The “fundamental missions” of the University of California are “teaching, research, and public service.” All three of these missions are based on relationships – between teacher and student, science and progress, and universities and the public. These are symbiotic, rather than authoritarian, relationships, and yet – at least in the case of the teacher and student – Berkeley’s class notes policy gives its professors the sort of powers despots would approve of. There are better ways to manage the rights and responsibilities of professors and students. sun-couriers.com
It might be laughable to think that professors would really use the Berkeley policy to crack down on student notetaking, checking laptops at the door and randomly searching for pens, pencils, or even Sharpies, the WMDs of writing instruments. But why allow even the thought? A reasonable open-access policy can protect the rights of professors, while adhering, in language and in practice, to the mission statement of the University.
Let’s step away from California for a moment and generalize – what should a reasonably “open” policy on student note-taking include? Such a policy should embody a balanced set of permissions (preemptively granted to students) and limited restrictions (which professors may use when necessary), placing neither student nor professor above the other with respect to works like class notes, which are ideally the products of collaboration anyway.
To be fair, the Berkeley policy defaults to a permissive stance towards notetaking, requiring that professors expressly forbid or otherwise restrict notetaking activity during class. This is a start, but in general, students should be entirely free to take notes in whatever non-disruptive manner they choose. Of course, professors shouldn’t be particularly limited in how they define “disruptive.” What follows is a set of guidelines that should underpin a reasonably open note-taking policy:
- Acknowledge the mission of the institution, and ensure that policies serve and reflect that mission.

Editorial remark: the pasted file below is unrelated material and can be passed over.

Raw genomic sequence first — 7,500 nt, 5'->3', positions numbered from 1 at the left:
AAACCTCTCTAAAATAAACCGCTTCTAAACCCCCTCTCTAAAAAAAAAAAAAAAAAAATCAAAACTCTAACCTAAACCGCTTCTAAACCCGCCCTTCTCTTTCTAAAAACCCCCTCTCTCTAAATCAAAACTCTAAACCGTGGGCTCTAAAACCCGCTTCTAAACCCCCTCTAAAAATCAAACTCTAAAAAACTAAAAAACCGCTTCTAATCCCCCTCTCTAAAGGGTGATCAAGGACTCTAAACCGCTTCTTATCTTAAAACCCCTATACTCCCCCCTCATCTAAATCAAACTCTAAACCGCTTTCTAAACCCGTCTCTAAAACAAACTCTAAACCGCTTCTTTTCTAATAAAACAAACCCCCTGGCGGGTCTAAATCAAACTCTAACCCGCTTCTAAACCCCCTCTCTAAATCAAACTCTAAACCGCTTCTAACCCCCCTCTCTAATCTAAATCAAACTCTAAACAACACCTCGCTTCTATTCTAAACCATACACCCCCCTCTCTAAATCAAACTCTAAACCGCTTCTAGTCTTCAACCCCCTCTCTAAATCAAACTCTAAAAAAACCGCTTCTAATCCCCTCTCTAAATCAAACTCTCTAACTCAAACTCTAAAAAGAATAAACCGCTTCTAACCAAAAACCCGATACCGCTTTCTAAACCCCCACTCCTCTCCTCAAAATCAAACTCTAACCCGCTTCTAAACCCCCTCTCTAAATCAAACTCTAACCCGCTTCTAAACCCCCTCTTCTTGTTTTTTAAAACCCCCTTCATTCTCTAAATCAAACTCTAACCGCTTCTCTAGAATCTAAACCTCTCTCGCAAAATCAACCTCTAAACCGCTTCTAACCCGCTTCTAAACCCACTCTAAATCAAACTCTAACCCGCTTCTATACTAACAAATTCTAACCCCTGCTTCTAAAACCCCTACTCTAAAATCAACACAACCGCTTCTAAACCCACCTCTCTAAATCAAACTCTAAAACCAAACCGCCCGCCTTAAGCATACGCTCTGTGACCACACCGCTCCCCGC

- Restrictions should be limited, and narrowly tailored to specific acts or activities.
- Professors have the right to encourage a preferred type of classroom atmosphere, but restrictions placed on students’ ability to take notes and otherwise share information should be minimal, and justified by specifically addressing the advantages and disadvantages of any proposed restrictions.
- Professors and students should engage in dialogue over their respective expectations of, and rights to, privacy.
- Address copyright matters in an accurate and nuanced manner:
- Copyright protects expression, not facts or ideas.
- Fair use must be recognized and accepted, and not limited.
- Proper attribution is critical in academia; students (and professors, for that matter) should acknowledge the authors of any material they use.
- There are three general categories of use of materials:
- Material that is unquestionably fair to use, such as any non-verbatim notes that students may take.
- Material that “skirts” the boundaries, typically because use may violate someone’s privacy rights or interests.
- Material that is rightly protected by copyright, such as pre-written notes or Powerpoint presentations that professors may distribute in class.
There are many interests at play in the classroom; Berkeley’s policy emphasizes the interest of the professor in his original works, as well as in ensuring the accuracy of statements attributed to him. These are important considerations, and legitimate reasons for certain restrictions. However, tying the whole educational process up in chains of copyright is not the answer. To do so uses false legalistic authority to obscure a genuine legal quandary that is only partially based in copyright: what is a professor’s legitimate and reasonable expectation of privacy in a classroom, and what are the limits of a given student’s right to free expression? A few years ago, PBS’s Mediashift “embedded” a student reporter into an NYU journalism class, and ended up confronting some of the same issues of privacy and student freedom. William Creeley of the Foundation for Individual Rights in Education also wrote an article about the legal issues involved in that case. Professors who discuss unpublished work in their classes should be aware that their right to privacy in classrooms may be quite diminished. Students should be aware of school policies, particularly at private schools, though few worthwhile institutions would advertise themselves as being against free speech and expression.
Open licensing provides a flexible approach for pre-prepared or unpublished material. Creative Commons allows professors to tailor permissions for their works, ranging from allowing almost anything and everything to be done with their work, including commercial use, to preventing anything other than simply passing along an unaltered work, with proper attribution. When presenting a manuscript or other work not yet published, professors should realize that they are not in a private space, and students should recognize that such materials do implicate copyright law. This sort of scenario – uncommon, difficult to generalize, and intricately tied to law – should lie at the borders of a class-notes policy, not at its heart.